In Salitre (2011), a picture of a crowded and festive resort swimming pool is literally turned 180 degrees. The pyramids in Sand.Castles. (2011) have been transformed by virtue of distance and scale from monuments to toys. I wish to communicate with you, K/Kilo (2011) portrays a beach city of undoubtedly coveted high-rise condos; the image is bisected so that the left side appears through an infrared yellow, and the right side through sky or sea blue—as if the sunset itself is turned on its side, engulfing the city from that perverse vantage. In the diptych Sea Is History. Giant Waves (2011), adjacent images show the lovely placidity of buildings next to water on one hand, and on the other, the devastation that’s always an inherent potentiality in human habitations built next to unstable and rapidly disastrous waters. Seeing these juxtaposed images just after the massive loss of life effected by the tsunami waters in Japan provoked a perhaps unintended contingent drama to the encounter.

Pablo Guardiola. A Note For The Future, 2011; C-print, 30 x 22.5 in. Courtesy of the Artist and Romer Young Gallery, San Francisco.

To some extent, the photographs aspire to the ahistorical. That is, they recapitulate photography’s paradoxical wager of establishing an enduring image of the quintessentially ephemeral: here, cities and landscapes of other places. And yet the long tradition of geography as a genre is fundamental to Guardiola’s sense of what and how these images provoke. The aluminum portfolio Marco Polo (2011) states this, asserting that Marco Polo is the anti-Ulysses. Odyssey is a teleological journey in which every region is a mere obstacle to Odysseus’ ultimate return to Ithaca; Marco Polo, on the other hand, continually moves from one place to another, obsessively repeating an abdication of the home in favor of new experience.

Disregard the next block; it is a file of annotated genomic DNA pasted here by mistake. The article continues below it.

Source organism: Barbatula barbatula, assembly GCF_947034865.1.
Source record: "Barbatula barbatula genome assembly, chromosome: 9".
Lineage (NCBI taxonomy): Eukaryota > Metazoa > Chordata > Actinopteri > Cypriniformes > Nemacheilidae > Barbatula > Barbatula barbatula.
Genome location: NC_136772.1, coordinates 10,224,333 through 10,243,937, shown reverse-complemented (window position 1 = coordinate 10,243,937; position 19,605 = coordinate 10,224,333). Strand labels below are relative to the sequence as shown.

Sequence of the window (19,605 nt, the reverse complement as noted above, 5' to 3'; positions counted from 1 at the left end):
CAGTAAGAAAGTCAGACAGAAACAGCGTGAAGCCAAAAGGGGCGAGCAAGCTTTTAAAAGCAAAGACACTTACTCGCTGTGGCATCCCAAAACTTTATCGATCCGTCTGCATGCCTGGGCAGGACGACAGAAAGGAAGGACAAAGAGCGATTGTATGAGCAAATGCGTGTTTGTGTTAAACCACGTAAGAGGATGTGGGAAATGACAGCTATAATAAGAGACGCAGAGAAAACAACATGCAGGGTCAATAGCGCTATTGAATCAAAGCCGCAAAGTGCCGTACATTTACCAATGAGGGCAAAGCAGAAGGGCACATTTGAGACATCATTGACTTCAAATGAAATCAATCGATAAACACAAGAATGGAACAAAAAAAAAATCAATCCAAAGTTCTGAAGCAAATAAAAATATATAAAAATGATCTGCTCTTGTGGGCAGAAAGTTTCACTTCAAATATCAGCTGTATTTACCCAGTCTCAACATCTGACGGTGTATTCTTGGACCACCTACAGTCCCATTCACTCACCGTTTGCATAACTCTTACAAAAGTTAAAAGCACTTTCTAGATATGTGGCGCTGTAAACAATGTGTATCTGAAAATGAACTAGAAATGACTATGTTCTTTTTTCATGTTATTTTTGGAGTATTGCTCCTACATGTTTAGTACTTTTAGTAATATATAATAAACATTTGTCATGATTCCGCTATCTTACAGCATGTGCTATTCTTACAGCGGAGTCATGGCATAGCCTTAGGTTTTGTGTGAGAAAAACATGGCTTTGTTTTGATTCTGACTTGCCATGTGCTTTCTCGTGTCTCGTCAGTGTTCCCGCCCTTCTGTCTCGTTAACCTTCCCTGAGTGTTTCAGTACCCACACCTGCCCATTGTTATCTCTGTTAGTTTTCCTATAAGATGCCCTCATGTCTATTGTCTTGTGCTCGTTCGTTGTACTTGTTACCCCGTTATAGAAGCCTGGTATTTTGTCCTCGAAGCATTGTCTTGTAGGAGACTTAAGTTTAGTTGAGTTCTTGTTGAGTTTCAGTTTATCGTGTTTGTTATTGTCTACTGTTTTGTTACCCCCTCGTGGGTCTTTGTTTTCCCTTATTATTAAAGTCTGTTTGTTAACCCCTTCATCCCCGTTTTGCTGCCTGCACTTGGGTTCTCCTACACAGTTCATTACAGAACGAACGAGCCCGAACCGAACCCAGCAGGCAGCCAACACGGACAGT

Jet Travel seems allergic to even this post hoc didacticism of Polo’s descriptive discourse. You know how Herodotos is always like, “The Parthians like to eat stewed turtles and their wives pick nuts and stir them into the stew,” or whatever; scribe-travelers like Herodotos return home with a marvelous story to recount; they try to instruct their fellows and sisters who might one day travel to such lands. But these texts also traditionally instate the author as the heroic traveler. In this sense, Guardiola’s comparison of Polo to Ulysses, even in the negative, is extraordinarily acute: his travels are epic.

Yet, in Jet Travel, the protagonist doesn’t appear and, even if she did, she wouldn’t have actually gone anywhere. There is no impulse for a pedagogical geography beyond the insistence on perpetual turning: a serial interrogation of this tradition’s never-objective mode of inquiry. However, there is a conventional exhortation to viewers—an attention to renewal, detournement. Remember how Derrida describes the gallery as a labyrinth that includes in itself its own exits? Guardiola’s labyrinth figures instead as the jet plane with its LED emergency exits. The stability of imagery threatening to emblematize a whole place is highly unstable; there is no telling what will emerge. The specter of the flâneur is one possible figure not cited here, but extractable; the armed, insane colonist another. Viewers may embark on psychogeographical explorations of their own. With fits and starts. Expect turbulence.

 

 

Jet Travel is on view at Romer Young Gallery, in San Francisco, through April 9, 2011.